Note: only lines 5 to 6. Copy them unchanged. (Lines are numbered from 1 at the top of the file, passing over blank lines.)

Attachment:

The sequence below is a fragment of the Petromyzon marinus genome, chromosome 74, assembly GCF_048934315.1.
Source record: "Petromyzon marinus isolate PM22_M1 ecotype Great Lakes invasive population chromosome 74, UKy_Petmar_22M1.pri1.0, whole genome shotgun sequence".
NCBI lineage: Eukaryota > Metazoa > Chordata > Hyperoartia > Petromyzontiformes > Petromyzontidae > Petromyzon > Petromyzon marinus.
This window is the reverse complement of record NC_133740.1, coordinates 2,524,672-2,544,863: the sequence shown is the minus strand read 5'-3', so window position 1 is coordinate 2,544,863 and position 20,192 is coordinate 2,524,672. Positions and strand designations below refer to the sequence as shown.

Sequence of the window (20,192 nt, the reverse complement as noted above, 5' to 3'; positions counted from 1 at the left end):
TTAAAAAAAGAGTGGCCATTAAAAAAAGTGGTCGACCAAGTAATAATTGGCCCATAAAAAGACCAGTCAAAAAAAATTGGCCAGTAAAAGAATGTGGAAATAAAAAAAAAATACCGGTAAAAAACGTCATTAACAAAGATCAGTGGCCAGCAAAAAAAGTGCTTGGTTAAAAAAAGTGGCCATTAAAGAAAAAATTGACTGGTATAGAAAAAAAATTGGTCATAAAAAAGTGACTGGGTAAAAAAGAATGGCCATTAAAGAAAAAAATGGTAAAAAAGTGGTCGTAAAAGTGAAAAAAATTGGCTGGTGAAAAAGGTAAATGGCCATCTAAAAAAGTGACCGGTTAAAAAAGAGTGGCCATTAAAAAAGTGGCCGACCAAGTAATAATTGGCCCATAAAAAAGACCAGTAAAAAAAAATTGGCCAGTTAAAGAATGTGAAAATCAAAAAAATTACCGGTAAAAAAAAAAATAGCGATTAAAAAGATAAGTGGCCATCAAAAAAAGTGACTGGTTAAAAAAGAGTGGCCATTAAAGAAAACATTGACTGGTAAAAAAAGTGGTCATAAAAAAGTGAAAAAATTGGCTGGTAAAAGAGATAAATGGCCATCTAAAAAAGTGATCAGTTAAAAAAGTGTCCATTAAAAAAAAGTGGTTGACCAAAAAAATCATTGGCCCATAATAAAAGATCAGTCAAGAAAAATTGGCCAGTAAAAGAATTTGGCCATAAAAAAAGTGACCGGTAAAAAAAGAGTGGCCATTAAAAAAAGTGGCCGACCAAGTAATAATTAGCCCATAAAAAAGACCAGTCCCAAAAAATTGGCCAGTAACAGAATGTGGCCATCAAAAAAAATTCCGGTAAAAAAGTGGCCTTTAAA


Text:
Sequence of the window (20,192 nt, the reverse complement as noted above, 5' to 3'; positions counted from 1 at the left end):
TTAAAAAAAGAGTGGCCATTAAAAAAAGTGGTCGACCAAGTAATAATTGGCCCATAAAAAGACCAGTCAAAAAAAATTGGCCAGTAAAAGAATGTGGAAATAAAAAAAAAATACCGGTAAAAAACGTCATTAACAAAGATCAGTGGCCAGCAAAAAAAGTGCTTGGTTAAAAAAAGTGGCCATTAAAGAAAAAATTGACTGGTATAGAAAAAAAATTGGTCATAAAAAAGTGACTGGGTAAAAAAGAATGGCCATTAAAGAAAAAAATGGTAAAAAAGTGGTCGTAAAAGTGAAAAAAATTGGCTGGTGAAAAAGGTAAATGGCCATCTAAAAAAGTGACCGGTTAAAAAAGAGTGGCCATTAAAAAAGTGGCCGACCAAGTAATAATTGGCCCATAAAAAAGACCAGTAAAAAAAAATTGGCCAGTTAAAGAATGTGAAAATCAAAAAAATTACCGGTAAAAAAAAAAATAGCGATTAAAAAGATAAGTGGCCATCAAAAAAAGTGACTGGTTAAAAAAGAGTGGCCATTAAAGAAAACATTGACTGGTAAAAAAAGTGGTCATAAAAAAGTGAAAAAATTGGCTGGTAAAAGAGATAAATGGCCATCTAAAAAAGTGATCAGTTAAAAAAGTGTCCATTAAAAAAAAGTGGTTGACCAAAAAAATCATTGGCCCATAATAAAAGATCAGTCAAGAAAAATTGGCCAGTAAAAGAATTTGGCCATAAAAAAAGTGACCGGTAAAAAAAGAGTGGCCATTAAAAAAAGTGGCCGACCAAGTAATAATTAGCCCATAAAAAAGACCAGTCCCAAAAAATTGGCCAGTAACAGAATGTGGCCATCAAAAAAAATTCCGGTAAAAAAGTGGCCTTTAAA